Break-Up Angst and Depression
Today is the day the rubber hits the road. The pedal hits the metal. My alcoholism, depression, bipolar hit the proverbial fan. And a bunch of other stupid idioms that somehow seem appropriate right now.
My five-year relationship with a childhood sweetheart ended after he casually mentioned, while describing his “epic” vacation, that his ex-wife tagged along. He couldn’t believe I wasn’t more understanding because, really, it was in the kids’ best interest. Really?
The last time something like this happenedÂ I ended up in a major, major, major depression – a frog’s hair from a bottle or three of chardonnay – and on disability for two months. Depression is a bitch and relationship angst is my biggest trigger.
So, today I get to blow the dust off of all those tools I have acquired in countless therapy sessions, 12-step meetings, self-help books, feeble attempts at meditation and a stint in co-dependency treatment center. I am hoping they work. I am praying they work. I am counting on them working, along with my medications.
I will remember that I can control my thoughts. I can stop ruminating on thoughts that make me angry or sad and change them to something that make me feel better. I will envision lifting the arm from a song I don’t like on my teenage record player and setting it down on a song I like.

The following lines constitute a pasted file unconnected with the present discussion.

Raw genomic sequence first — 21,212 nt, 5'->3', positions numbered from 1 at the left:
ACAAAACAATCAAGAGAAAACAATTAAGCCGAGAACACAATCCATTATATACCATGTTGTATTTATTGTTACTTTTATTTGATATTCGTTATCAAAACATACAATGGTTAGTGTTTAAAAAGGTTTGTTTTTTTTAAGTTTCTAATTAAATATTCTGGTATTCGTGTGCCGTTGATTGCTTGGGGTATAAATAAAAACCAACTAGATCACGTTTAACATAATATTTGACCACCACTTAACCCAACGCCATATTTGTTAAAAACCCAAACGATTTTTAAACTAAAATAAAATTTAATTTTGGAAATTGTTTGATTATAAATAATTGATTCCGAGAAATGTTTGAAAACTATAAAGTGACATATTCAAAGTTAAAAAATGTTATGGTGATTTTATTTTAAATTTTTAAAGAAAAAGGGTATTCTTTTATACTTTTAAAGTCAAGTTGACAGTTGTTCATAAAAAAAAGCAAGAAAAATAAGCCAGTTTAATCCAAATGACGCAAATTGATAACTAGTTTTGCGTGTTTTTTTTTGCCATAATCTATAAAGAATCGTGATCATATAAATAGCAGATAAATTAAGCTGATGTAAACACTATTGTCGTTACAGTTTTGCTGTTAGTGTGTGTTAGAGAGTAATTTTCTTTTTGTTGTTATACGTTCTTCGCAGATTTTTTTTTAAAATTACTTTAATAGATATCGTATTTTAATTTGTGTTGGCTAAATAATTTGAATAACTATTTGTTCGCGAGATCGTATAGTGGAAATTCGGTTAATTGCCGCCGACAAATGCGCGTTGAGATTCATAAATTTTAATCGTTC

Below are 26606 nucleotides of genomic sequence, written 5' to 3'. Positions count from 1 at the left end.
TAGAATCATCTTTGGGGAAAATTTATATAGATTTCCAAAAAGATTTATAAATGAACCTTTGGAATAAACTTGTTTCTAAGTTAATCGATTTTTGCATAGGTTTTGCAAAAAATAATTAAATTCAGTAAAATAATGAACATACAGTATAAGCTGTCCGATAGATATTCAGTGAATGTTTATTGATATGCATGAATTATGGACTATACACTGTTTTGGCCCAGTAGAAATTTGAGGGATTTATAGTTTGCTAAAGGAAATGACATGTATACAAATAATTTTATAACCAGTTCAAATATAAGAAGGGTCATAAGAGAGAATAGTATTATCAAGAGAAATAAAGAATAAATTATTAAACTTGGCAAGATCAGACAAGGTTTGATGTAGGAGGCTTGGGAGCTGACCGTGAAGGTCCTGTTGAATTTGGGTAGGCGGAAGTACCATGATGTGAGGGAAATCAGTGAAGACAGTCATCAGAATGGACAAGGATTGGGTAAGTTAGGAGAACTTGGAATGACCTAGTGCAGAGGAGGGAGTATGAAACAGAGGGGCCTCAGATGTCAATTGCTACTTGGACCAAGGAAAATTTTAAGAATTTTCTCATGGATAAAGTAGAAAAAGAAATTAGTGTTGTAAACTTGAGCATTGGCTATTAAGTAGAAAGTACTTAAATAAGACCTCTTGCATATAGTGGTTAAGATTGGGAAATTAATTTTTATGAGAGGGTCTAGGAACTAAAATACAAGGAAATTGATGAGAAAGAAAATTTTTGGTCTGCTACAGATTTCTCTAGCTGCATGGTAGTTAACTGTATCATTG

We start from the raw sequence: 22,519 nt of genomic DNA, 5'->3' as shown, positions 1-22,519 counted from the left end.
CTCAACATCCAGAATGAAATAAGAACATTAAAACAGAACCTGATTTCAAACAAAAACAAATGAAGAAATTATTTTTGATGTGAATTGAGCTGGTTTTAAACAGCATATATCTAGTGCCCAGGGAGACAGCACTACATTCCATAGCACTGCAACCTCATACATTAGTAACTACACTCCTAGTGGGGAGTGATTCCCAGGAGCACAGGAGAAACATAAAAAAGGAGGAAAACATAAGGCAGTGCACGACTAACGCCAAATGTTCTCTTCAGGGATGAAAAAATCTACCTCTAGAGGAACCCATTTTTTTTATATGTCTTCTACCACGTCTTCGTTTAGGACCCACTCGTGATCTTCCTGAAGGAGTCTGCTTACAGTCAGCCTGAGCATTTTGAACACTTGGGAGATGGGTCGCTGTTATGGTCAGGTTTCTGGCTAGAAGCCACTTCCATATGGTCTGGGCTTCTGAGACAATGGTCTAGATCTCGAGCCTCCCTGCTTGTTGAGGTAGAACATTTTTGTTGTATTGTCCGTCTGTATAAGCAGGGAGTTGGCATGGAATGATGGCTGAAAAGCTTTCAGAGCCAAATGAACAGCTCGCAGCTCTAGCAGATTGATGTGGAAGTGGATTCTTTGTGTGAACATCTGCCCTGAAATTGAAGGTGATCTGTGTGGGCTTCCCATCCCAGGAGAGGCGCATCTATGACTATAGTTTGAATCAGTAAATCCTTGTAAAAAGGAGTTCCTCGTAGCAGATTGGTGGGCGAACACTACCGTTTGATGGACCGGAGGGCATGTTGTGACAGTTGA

Speaking of songs, no Sarah MacLaughlin or other depressing music. I have a tendency to listen to depressing music when I am sad. Again, I am the DJ. I get to pick the music. Instead of listening to U2’s Running to Stand Still over and over – like I did yesterday – I will download Good Life by OneRepublic and listen until I sing the lyrics in my sleep.
Get the happy-times-together photos out of sight.
I will do something that requires intense focus – like data analysis – to shut out my racing thoughts.
I will stop isolating and call my sister.
I will not beat myself up, tell myself I am a loser and that I will spend the rest of my life alone.
I will tell myself – and believe – that I deserve to be treated better.
I will remind myself over and over that these feelings are temporary. They will not last.
I will get at least eight hours of sleep every night.
I will not pick up a drink or take drugs.
I will go to the gym.
I will get down on my knees and pray – hard.
I will get through this.
Stapleton, C. (2012). Break-Up Angst and Depression. Psych Central. Retrieved on February 24, 2017, from https://blogs.psychcentral.com/depression/2012/07/break-up-angst-depression/